The soul of Ekattorer Dinguli lies in the relationship between Jahanara and her son, Rumi; and in the love, yearning, and heartache that only a mother can feel for her child. Jahanara reaches for her son like she reaches for prayer: in moments of desperation, loss, fear, and chaos, to persuade, implore, reason and beg. The initial months of war take us through her most conflicting dilemma: choosing between her overwhelming love for her first-born and his devastating need to become a freedom fighter. Jahanara is destroyed by the war's dangers and potential outcomes on Rumi, however, his patriotism and relentless zeal for a liberated Bangladesh result in her hesitantly conceding and permitting him to join the Mukti Bahini, ultimately sacrificing her child for the sake of her country.
The endless tragedies within Ekattorer Dinguli, and the heavy and emotionally depleting prose, find respite in the interactions between Rumi and Jahanara. Like a window letting the light in, their exchanges infuse the book with humour, sunny anecdotes, fights over evening snacks and a giddy enthusiasm for a new flag, a new nation. The idyll of their relationship compels readers to participate in their dynamic; Jahanara's family becomes ours, and it immediately makes her personal loss universal.
In August of 1971, Rumi's successful assault on the Pakistan army results in his capture, subsequent disappearance and ultimate death, which remains unknown but largely understood by Jahanara and her family. Her husband, Sharif, and younger son, Jami, are also captured and extensively tortured by the Pakistani military before being ultimately returned. However, the shock of Rumi's arrest and the
lack of information on his whereabouts washes over Jahanara in waves of devastation and helplessness over the months leading to independence.
Despite her anguish and desperation as she searches for her son, while reluctantly accepting the possibility of his death, Jahanara continues participating in the war with sincerity. She dives into finding shelter for wounded fighters, hiding families in her mother's home, and transmitting relevant information across a network of revolutionaries. Rumi's death is an infinite loss, and hangs over her head like a dense, dark cloud; however, what is striking is her relentless courage as she continues to fight in the face of life-changing adversity, especially in the most crucial and precarious months leading to liberation. Unfortunately, Jahanara's reality as a mother is one shared by millions of women in 1971, which demonstrates the scale of Bangladeshi women's sacrifices and contribution to the war, be it as community organisers, messengers, guerilla fighters or martyred mothers and wives.
I first picked up Jahanara Imam's Ekattorer Dinguli at age 15, with apprehension and reluctance as it made its way to my Bangla class' mandatory reading list, unbeknownst to how the book would change my relationship with my country by showing me the forgotten legacy of women's contributions, on whose backs and wombs Bangladesh was made. Over the next 15 years, I came back to the book instinctively, intentionally, and subconsciously, sometimes to understand women, their resilience, courage and capacity to love, but mainly to return home to my mother. As someone whose entire existence is because of and for her mother, Jahanara's every breath, laced with her love and longing for Rumi laid out the blueprint of the lives of mothers, including my own. A love whose power defies all else, and a bond that can only be experienced and hardly explained, Jahanara's complete submission to her son, and utter helplessness in the face of his desires and duties, helped me see mothers for their bravery, their struggles and sacrifices, and unmatched perseverance while weathering losses, and all the love their hearts hold. Often one needs exactly that, a new perspective, a new voice to see what is hiding in plain sight, the gift of a mother's love that is incredibly tempting to take for granted. It was through the magic of her words that I unlearnt and relearnt of the treasures this relationship holds, the inexplicable joy and profound heartbreak of motherhood, and since then have used them to navigate a way back to my first country, my mother.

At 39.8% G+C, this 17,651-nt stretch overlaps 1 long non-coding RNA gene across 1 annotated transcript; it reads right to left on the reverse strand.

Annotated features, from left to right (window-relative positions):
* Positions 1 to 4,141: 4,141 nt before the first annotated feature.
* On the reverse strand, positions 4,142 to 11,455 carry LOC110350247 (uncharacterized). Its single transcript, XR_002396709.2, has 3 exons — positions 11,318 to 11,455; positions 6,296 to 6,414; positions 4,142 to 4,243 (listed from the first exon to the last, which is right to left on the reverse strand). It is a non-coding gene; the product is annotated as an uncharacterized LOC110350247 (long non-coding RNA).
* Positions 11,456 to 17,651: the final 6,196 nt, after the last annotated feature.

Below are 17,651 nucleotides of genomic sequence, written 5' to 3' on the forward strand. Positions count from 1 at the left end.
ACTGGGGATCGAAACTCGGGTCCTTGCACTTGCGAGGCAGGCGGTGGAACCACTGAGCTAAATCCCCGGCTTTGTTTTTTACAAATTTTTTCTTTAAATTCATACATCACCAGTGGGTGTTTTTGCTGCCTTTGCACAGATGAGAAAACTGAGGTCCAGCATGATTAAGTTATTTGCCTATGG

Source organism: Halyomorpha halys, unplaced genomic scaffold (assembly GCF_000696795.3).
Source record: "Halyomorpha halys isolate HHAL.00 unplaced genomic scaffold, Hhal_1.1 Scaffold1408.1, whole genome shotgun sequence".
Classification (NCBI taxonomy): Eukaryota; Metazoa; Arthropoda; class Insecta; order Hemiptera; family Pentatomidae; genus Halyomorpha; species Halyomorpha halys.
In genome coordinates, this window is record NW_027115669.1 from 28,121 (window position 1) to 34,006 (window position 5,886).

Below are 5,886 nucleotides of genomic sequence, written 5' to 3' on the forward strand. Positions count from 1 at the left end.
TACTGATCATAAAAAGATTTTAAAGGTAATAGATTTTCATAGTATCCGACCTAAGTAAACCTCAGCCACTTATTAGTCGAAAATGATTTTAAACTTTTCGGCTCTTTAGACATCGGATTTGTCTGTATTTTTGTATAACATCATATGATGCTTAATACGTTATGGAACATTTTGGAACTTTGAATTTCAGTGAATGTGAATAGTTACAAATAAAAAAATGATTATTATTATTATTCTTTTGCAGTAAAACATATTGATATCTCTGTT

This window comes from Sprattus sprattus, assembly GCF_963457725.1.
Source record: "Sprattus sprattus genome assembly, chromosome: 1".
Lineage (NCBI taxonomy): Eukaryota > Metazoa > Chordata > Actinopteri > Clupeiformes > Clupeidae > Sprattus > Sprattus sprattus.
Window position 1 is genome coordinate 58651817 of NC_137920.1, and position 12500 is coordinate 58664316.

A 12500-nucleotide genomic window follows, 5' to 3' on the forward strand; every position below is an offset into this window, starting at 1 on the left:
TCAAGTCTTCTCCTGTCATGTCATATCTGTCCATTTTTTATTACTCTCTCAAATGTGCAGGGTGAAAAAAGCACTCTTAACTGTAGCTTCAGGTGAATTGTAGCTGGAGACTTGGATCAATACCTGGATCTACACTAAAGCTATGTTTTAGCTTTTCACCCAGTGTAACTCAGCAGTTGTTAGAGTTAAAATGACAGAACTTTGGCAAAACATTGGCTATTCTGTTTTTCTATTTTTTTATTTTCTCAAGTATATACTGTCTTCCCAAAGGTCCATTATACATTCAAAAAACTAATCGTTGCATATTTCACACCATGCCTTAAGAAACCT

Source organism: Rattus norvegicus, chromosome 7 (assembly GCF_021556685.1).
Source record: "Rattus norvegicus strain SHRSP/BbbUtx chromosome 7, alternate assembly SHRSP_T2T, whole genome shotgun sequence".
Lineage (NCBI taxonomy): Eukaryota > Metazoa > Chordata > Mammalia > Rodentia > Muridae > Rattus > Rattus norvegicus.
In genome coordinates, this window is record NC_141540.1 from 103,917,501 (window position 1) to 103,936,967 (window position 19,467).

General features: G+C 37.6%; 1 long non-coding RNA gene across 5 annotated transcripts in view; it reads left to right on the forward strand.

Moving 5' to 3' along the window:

Ekattorer Dinguli forces one to acknowledge the dire reality of ethnic and religious violence, and the harsh legacy of colonial oppression and divide that has ruptured the fabric of the South Asian subcontinent since 1947, claiming millions of lives, and showing wider and deeper cracks through the years. In the case of Pakistan and Bangladesh, the book reveals Pakistan's prevalent oppression and brutality of the Bangladeshi people, which included among other tyrannies, an attempted erasure of the Bengali language, and its people. Jahanara Imam highlights the viciousness with which divides are perpetuated, and the hunger with which it claims lives within borders and across generations, religions, genders and class. Through her journey as a political activist and her loss as a mother, Ekattorer Dinguli shows that regardless of the outcomes of war, even "winners" straddle both joy and loss, hope and despair, ultimately, leaving no winners in war.
Sarah Rashid, based in New York, is interested in how religion and politics shape art in South Asia.